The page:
Tuesday, May 16, 2017

Organized Crime at The SSA

U.S.: Ex-Judge Pleads Guilty in Major Social Security Fraud Case

Social Security Administration Judge David Daugerty, (USALJ Ret.), now a former judge pleaded guilty on May 13, 2017 for taking money from a Kentucky lawyer, Eric Conn,  to approve hundreds of fraudulent disability cases in a scheme that stripped the government of more than US$550 million in disability payments.
Social Security Administration OfficeU.S. Social Security Administration (Photo: SSA-OIG)Judge David B. Daugherty, 81, who was once an administrative law judge (ALJ), approved more than 1,700 bogus disability cases filed by Eric C. Conn, a lawyer in eastern Kentucky, obligating the government to pay out more than half a billion dollars in lifetime benefits.
Conn, who dubbed himself “Mr. Social Security,” collected more than $7 million in payments for filing bogus applications from 2004 to 2011, and paid Daugherty $609,000 during that time.
"This admission that a judge in a position of trust took over a half-million dollars in cash from a crooked lawyer is outrageous," said Sam Johnson, a member of the U.S. House of Representatives.
"This case proves once again that more needs to be done to stop disability fraud across America. I’m committed to working with my colleagues to help protect taxpayer dollars and prevent disability fraud."
Conn pleaded guilty earlier this year for submitting false IQ tests and having a doctor who worked for him stamp bogus medical diagnosis for many of his clients.
He has agreed to pay US$5.7 million to the government and US$45.5 million to the Social Security Administration. His sentencing is scheduled for July where he could face up to 12 years in prison.
Daugherty, who was arrested in April, will pay the government US$609,000 and faces a maximum of four years in prison. He will be sentenced in August.

The 81-year-old David Black Daugherty pleaded guilty Friday May 13, 2017 in federal court in Lexington to two counts of taking illegal gratuities. Daugherty agreed to pay the government $609,000 as part of his plea.
                                       (Above, see Judge David Black Daugherty)
But Judge Daugherty worked for Frank Cristaudo, who was the Chief Administrative Law Judge. (CALJ). 
                                      (Above, see SSA CALJ Frank Cristaudo)

They both worked for Social Security Commissioner Michael Astrue.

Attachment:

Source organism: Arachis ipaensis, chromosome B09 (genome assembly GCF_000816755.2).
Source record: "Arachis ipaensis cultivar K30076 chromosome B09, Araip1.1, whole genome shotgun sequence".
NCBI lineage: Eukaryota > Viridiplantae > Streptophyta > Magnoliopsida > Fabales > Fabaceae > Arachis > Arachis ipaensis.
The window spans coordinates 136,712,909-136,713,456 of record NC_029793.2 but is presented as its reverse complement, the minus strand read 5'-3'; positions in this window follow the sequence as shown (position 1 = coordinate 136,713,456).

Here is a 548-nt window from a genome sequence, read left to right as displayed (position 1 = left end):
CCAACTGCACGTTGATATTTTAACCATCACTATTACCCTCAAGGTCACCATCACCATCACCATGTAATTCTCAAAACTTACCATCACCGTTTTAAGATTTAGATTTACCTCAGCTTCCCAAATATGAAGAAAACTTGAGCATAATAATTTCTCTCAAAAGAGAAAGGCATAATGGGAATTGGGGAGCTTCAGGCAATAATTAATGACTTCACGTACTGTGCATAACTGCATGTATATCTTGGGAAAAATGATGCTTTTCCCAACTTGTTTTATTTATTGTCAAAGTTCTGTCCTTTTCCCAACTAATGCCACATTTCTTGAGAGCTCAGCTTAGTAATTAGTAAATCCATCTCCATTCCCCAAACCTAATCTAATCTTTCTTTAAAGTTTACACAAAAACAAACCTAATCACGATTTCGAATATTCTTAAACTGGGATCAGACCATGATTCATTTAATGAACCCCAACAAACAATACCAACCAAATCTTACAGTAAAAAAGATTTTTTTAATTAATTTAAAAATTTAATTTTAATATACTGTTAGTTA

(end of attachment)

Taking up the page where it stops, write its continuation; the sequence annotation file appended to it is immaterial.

(Above, see SSA Commissioner Michael Astrue)
Judge Daugherty was working to eliminate the "back log".
The Chief Administrative Law Judge had and has day-to-day oversight of all of SSA's's hearing operations.
Judge Cristaudo testified before Congress that he wanted to implement a comprehensive plan to eliminate the backlog of hearings. By eliminating the backlog, he would improve hearing office productivity and the timeliness of SSA hearings and decisions.
Judges like ALJ Dave Daugherty were at the heart of his operation. He testified that he would be monitoring the workloads of these Judges and their cases carefully.
He had selected a number of excellent judges including Judge Daugherty. He needed more judges like Judge Daugherty who were well-suited to SSA's type of work - judges who were capable of thriving under the workload demands of SSA's high-volume, electronic hearing operation. Judge Daugherty was the most prolific high producer that he had.
After successfully eliminating SSA's 1,000 or more day-old cases in FY 2007, he focused on reducing the 900 or more day-old cases by the end of FY 2008.  He testified that he believed a backlog of aged cases interfered with the normal hearing office workflow. Productivity was up because of Judge Daugherty and others who decided cases without holding Hearings.  The new judges  were trained by the highest-producing judges in SSA's ALJ corps, judges like Judge Dave Daugherty.
The complete text of Chief Judge Frank Cristaudo's testimony can be read at:
(See   https://www.ssa.gov/legislation/testimony_091608.html)
Disability fraud appears to be on the rise, with some of the biggest scams being detected in recent years such as the 2014 scheme involving 100 ex-police officers and firemen from New York who filed false mental illness claims in order to receive federal benefits costing the Social Security system hundreds of millions of dollars.

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